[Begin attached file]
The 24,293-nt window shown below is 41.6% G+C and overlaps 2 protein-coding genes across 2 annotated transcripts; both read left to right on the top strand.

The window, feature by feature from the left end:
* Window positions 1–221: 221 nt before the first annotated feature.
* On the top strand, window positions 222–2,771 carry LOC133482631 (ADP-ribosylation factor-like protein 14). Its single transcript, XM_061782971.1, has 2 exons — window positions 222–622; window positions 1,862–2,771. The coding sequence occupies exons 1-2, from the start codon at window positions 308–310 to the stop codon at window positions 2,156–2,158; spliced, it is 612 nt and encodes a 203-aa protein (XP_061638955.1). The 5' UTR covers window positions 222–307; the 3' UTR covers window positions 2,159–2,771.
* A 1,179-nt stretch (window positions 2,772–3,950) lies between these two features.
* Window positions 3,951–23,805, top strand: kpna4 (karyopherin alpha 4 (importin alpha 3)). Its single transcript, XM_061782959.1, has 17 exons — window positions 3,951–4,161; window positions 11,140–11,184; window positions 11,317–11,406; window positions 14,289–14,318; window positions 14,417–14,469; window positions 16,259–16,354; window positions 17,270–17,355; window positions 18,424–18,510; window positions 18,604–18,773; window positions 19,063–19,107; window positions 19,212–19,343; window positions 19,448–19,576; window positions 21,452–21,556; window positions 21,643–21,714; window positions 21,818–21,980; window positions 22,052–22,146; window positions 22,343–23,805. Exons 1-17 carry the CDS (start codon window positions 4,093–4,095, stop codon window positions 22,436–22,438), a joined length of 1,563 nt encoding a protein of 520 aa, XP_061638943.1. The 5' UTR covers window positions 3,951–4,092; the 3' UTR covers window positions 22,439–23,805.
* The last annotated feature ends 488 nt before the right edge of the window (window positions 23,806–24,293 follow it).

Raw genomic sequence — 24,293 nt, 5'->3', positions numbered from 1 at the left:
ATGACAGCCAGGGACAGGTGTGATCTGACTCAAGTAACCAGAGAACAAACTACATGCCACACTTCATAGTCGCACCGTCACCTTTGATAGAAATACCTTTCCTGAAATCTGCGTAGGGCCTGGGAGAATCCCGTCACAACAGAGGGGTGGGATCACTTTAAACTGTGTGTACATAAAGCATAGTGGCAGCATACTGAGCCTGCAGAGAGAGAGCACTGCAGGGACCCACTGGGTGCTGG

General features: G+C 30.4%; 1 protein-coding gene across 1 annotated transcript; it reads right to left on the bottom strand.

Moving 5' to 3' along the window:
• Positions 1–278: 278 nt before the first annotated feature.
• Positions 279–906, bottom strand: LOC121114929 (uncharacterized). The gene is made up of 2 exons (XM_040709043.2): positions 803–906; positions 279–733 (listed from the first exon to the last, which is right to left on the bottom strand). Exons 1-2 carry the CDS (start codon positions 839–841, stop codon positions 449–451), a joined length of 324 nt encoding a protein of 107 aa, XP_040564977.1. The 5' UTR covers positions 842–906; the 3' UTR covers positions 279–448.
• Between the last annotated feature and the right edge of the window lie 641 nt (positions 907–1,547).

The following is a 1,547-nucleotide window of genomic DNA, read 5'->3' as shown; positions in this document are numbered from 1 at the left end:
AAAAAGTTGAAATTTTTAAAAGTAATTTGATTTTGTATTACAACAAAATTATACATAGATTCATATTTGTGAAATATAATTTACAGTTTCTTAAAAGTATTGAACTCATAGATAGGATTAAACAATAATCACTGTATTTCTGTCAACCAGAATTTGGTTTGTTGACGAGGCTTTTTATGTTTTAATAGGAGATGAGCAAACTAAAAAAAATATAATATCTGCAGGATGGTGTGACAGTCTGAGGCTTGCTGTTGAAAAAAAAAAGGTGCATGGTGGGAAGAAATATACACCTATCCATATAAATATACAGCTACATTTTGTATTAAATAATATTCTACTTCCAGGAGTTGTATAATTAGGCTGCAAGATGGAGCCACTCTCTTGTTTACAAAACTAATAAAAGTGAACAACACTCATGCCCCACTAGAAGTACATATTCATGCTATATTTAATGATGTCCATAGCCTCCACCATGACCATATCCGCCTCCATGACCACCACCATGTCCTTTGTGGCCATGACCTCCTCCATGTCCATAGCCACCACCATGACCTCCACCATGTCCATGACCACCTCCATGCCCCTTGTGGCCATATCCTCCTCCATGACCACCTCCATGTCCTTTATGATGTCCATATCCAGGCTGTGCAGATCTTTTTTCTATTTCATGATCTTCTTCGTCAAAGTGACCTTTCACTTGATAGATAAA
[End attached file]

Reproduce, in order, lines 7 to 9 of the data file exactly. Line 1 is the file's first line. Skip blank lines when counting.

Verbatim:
* The last annotated feature ends 488 nt before the right edge of the window (window positions 23,806–24,293 follow it).

Raw genomic sequence — 24,293 nt, 5'->3', positions numbered from 1 at the left:
ATGACAGCCAGGGACAGGTGTGATCTGACTCAAGTAACCAGAGAACAAACTACATGCCACACTTCATAGTCGCACCGTCACCTTTGATAGAAATACCTTTCCTGAAATCTGCGTAGGGCCTGGGAGAATCCCGTCACAACAGAGGGGTGGGATCACTTTAAACTGTGTGTACATAAAGCATAGTGGCAGCATACTGAGCCTGCAGAGAGAGAGCACTGCAGGGACCCACTGGGTGCTGG